What does it mean to cross the Rubicon

Rubicon is a river that flowed in the Roman Empire. And it is known mainly due to the expression "to cross the Rubicon", meaning the adoption of some irrevocable decision. Its history is connected with the time when Julius Caesar was not an emperor, but was only a military leader (proconsul), and Rome was a republic. By law, the proconsul had the right to lead an army only outside Italy. However, on January 10, 49 BC. e. he with his army approached the Rubicon. But he was not sure of the strength of his army and therefore hesitated, because if he failed, he would be subjected to public shame and torture. He crossed the Rubicon and became emperor after the civil war.

After Caesar crossed the Rubicon, the river was on everyone's lips for a long time, until Emperor Augustus reorganized the administrative division of Italy and included the modern north of Italy in it. As a result, the Rubicon ceased to be Italy's northern border. After the rapid expansion of Roman possessions, the word "Rubicon" gradually disappeared from the topographic map.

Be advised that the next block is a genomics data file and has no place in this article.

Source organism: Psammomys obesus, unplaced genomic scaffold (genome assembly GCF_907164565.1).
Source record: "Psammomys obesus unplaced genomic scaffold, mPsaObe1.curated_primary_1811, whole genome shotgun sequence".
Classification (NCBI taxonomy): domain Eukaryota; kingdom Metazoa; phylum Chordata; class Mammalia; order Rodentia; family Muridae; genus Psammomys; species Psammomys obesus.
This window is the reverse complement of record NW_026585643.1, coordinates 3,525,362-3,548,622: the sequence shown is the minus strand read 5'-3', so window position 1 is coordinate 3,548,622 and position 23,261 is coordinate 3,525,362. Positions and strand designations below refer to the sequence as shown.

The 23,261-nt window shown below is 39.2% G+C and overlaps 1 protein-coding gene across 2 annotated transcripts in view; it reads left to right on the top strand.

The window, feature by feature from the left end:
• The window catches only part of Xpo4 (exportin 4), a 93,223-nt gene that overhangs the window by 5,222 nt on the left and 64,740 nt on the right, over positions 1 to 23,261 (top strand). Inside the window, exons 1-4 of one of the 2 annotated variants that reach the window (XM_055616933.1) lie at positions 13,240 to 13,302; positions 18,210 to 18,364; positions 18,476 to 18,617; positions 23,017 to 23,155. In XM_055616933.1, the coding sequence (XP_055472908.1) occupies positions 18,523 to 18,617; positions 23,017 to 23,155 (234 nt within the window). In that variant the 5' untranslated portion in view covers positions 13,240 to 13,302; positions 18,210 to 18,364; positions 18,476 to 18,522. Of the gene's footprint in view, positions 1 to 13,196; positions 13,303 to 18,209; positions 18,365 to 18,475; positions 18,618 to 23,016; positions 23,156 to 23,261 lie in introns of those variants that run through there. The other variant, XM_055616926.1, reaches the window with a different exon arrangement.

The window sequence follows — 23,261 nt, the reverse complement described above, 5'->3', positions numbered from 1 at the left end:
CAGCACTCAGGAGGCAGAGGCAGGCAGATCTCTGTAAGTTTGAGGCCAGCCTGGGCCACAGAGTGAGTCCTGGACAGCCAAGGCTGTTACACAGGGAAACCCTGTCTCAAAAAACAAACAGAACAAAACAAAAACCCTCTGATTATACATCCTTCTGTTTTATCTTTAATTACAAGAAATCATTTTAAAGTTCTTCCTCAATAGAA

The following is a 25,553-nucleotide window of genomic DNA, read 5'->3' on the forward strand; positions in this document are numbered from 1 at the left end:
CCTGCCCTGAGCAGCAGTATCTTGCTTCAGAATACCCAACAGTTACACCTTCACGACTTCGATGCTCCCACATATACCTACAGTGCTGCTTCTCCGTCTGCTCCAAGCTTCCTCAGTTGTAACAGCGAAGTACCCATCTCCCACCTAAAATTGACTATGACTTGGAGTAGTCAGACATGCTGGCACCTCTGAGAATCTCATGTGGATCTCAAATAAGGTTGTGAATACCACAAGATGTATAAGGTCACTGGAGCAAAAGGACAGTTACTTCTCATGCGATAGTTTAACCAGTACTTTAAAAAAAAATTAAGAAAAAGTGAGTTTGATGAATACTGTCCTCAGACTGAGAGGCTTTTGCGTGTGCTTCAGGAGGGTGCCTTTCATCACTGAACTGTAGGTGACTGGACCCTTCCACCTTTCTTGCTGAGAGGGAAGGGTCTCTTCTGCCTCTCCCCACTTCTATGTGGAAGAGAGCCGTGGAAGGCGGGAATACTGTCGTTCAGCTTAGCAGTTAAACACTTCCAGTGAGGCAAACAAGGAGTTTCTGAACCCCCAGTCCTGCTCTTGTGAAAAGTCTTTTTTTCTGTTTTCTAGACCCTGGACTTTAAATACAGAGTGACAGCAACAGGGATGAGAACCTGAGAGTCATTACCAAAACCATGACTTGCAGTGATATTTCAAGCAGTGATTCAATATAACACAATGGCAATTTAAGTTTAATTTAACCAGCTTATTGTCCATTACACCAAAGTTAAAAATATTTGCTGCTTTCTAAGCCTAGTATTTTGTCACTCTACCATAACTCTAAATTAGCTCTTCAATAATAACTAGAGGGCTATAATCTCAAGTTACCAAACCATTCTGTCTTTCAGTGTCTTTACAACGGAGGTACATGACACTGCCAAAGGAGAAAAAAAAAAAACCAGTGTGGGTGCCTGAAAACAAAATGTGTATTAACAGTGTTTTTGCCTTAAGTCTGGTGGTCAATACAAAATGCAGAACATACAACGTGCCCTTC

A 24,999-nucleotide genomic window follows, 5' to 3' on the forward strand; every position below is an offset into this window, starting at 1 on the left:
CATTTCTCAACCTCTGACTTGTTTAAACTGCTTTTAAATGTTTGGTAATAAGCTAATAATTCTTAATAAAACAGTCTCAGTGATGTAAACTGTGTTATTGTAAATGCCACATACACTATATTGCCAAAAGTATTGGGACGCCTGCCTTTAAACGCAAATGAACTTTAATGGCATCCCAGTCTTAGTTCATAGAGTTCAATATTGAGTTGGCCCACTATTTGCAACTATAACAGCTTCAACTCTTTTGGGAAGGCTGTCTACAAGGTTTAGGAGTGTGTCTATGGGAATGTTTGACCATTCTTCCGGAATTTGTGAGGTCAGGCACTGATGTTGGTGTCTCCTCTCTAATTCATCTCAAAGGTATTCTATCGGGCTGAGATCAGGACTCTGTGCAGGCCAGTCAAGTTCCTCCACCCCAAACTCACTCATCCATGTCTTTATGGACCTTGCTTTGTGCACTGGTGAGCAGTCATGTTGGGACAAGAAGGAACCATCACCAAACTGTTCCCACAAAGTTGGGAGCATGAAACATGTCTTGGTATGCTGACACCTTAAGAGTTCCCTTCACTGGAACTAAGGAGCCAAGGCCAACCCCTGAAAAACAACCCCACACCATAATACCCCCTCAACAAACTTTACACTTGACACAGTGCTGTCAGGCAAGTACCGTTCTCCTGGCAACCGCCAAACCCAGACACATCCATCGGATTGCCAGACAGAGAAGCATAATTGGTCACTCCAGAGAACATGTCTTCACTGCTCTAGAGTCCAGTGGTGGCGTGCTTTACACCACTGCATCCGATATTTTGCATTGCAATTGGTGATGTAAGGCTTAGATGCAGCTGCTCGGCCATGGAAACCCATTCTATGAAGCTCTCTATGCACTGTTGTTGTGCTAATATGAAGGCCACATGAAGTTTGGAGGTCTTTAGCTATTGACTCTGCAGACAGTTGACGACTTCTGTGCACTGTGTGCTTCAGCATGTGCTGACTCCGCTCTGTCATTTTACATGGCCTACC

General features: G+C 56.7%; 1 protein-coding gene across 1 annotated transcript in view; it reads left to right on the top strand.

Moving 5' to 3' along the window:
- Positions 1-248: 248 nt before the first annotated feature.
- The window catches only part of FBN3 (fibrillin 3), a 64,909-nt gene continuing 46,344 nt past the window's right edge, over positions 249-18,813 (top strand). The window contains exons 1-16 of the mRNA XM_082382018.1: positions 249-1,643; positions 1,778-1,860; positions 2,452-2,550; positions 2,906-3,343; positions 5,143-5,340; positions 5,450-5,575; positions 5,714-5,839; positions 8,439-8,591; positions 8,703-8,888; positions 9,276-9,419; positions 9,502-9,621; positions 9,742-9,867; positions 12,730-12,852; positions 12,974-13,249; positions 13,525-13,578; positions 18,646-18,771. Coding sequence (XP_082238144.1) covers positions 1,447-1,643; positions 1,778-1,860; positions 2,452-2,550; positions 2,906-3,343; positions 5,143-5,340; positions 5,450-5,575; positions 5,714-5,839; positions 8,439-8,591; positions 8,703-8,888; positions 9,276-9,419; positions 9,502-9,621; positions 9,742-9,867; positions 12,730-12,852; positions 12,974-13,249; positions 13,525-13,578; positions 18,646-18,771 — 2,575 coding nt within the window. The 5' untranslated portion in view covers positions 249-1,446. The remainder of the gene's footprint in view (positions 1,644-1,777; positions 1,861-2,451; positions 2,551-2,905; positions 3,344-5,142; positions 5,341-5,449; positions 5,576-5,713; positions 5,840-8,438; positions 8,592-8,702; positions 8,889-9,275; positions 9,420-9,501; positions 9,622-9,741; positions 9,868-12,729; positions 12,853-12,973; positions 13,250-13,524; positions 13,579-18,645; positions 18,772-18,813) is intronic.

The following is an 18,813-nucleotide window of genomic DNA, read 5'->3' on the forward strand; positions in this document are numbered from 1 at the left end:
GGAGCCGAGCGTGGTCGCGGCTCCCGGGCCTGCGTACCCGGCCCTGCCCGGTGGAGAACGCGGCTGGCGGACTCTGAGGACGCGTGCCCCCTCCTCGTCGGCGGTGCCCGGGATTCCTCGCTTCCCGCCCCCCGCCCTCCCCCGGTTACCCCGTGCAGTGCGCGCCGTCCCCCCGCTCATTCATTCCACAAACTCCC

After the fall of the Roman Empire and during the first centuries of the Middle Ages, the coastal plain between Ravenna and Rimini was flooded many times. The Rubicon, along with other small rivers in the area, often changed its direction of flow. Therefore, in order to supply the area with water after the revival of agriculture after the Middle Ages, as well as to prevent other floods and regulate flows, during the 14th and 15th centuries, they began to build dams and dig drainage systems. As a result, these rivers eventually became the direct streams that they actually are today.

In 1933, serious attempts were made to find the location of the river. The Fiumicino River, crossing the city of Savignano di Romagna (now Savignano sul Rubicone), has been officially identified as the former Rubicon. Final evidence supporting this theory was found only in 1991, when scientists proved that the distance from Rome to the Rubicon was about 200 kilometers.

Source: Wikipedia